Is Fiber the Key to Heart Health?

Guest Post from Brenda Watson, C.N.C

by Brenda Watson Add
Share this

With the aging of the baby boomer generation, we are seeing an increase in toxicity that occurs when bone breaks down and toxins are released. Bone is a long-term storage house for toxins that accumulate over a lifetime. When bone breaks down as we age, especially in people with osteoporosis, this release of toxins enters the bloodstream and can trigger high blood pressure and heart arrhythmia.

Healthy digestion, achieved with the consumption of a high-fiber diet, omega-3 oils, probiotics and digestive enzymes, will also help to support the body’s elimination of these toxins.

Follow the recommendations below for optimal heart health.


  • A diet high in fruits and vegetables and low in saturated and trans fats is protective against cardiovascular disease. In fact, the Standard American Diet (SAD) has been shown to increase heart attack risk.
  • Follow the Fiber 35 eating plan for a heart healthy diet.
  • Limit salt intake, because high salt intake is associated with higher stroke incidence.
  • Limit sugar and simple carbohydrate (white flour, white rice, white pasta, etc.) intake, which increases many risk factors for cardiovascular disease.
  • Foods containing soy may help lower cholesterol due to their content of plant sterols.
  • Coffee may be too much of stimulant for some people, especially type A personalities who are at higher risk for cardiovascular disease. Also, unfiltered coffee can lead to higher cholesterol levels.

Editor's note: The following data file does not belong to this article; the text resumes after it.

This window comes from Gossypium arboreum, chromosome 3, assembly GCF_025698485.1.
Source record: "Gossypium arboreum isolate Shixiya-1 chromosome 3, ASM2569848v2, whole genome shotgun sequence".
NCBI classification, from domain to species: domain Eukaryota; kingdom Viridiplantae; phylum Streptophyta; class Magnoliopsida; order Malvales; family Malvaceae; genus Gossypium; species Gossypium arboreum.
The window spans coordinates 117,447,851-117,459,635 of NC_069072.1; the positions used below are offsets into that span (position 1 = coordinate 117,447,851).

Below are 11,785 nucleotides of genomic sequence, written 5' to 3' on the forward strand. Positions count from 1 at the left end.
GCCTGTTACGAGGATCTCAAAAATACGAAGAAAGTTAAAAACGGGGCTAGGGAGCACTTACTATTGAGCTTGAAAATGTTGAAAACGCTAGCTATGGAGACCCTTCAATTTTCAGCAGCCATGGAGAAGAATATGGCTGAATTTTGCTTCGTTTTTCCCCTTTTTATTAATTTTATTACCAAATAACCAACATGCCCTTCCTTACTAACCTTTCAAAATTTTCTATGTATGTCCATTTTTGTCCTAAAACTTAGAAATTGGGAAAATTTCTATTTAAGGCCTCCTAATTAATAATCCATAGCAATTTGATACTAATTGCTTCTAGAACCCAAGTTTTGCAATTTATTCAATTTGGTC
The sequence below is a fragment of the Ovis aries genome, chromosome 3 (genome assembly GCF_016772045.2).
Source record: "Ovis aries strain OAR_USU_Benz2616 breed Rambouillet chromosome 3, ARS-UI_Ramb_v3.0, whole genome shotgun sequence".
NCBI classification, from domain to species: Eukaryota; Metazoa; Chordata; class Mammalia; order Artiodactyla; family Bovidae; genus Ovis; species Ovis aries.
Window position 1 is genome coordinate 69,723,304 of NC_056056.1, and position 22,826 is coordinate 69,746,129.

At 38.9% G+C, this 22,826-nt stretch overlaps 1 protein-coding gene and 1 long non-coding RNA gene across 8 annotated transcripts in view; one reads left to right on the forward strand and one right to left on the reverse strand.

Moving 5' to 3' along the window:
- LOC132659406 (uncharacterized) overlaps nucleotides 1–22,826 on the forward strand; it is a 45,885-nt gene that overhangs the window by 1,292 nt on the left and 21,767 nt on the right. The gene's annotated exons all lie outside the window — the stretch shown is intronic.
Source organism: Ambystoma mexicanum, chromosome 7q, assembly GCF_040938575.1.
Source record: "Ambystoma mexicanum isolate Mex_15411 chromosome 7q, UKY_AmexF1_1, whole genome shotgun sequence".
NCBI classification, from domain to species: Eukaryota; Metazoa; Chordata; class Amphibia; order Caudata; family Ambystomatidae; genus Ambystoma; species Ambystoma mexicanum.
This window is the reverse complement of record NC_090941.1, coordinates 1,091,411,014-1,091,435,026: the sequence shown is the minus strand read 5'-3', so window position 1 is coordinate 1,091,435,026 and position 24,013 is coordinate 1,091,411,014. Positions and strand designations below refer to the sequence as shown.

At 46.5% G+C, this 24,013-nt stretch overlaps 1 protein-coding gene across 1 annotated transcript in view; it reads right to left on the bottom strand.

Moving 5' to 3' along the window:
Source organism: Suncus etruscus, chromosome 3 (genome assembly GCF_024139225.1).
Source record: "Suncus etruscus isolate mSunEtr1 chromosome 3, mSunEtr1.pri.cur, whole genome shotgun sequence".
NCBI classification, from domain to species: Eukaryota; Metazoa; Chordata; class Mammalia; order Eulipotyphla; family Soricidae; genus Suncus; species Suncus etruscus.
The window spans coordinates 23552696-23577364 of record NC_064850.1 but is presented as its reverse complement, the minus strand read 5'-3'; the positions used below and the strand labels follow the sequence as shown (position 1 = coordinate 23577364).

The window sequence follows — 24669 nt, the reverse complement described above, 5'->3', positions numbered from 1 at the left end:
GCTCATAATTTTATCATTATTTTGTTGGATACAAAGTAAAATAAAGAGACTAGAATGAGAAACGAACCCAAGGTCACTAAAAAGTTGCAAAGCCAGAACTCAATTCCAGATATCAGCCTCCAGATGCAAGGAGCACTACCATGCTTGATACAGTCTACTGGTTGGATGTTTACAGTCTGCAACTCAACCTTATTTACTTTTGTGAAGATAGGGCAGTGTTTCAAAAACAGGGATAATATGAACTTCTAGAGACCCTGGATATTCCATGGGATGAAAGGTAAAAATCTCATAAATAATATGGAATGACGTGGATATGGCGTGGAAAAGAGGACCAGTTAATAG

• Olive oil is a great replacement for the saturated fats in the diet.
  • Chia seed is high in fiber and omega-3 fatty acids, both beneficial for the heart.


  • Smoking and second-hand smoke exposure increase cardiovascular disease risk. If you do smoke, quit. If you are exposed to second-hand smoke, reduce that exposure.
  • Moderate exercise is protective against cardiovascular disease.
  • If you are overweight, lose weight to reduce your heart disease risk.

Complementary Mind/Body Therapies

  • Colon hydrotherapy is helpful for people who are constipated, or want to detoxify the colon.
  • Stress can be a major component of this disease, so find ways to reduce it with therapies such as meditation, yoga, deep breathing, message, biofeedback, or music therapy.
  • Acupuncture is helpful for people with CVD.

In the management of heart conditions, it is clear that the most important components are diet, weight, stress, and gut health. Also, essential is the reduction of toxins which enter the body and the bloodstream. I recommend a Total Body Cleanse, in addition to a Heavy Metal Detox, so that the body can effectively eliminate an excess toxic burden.

Brenda Watson
About Brenda Watson, Guest Contributer

Brenda Watson, C.N.C., is a New York Times bestselling author, PBS health educator and digestive care expert, and is considered one of the foremost authorities today on natural digestive health and the gut connection to total-body health. For the past 20 years, Brenda has been sharing her own journey to health through her past struggles with digestive issues, weight gain, and chronic fatigue and inspiring millions with the information they need to live vibrant, healthier lives.

Website: Brenda Watson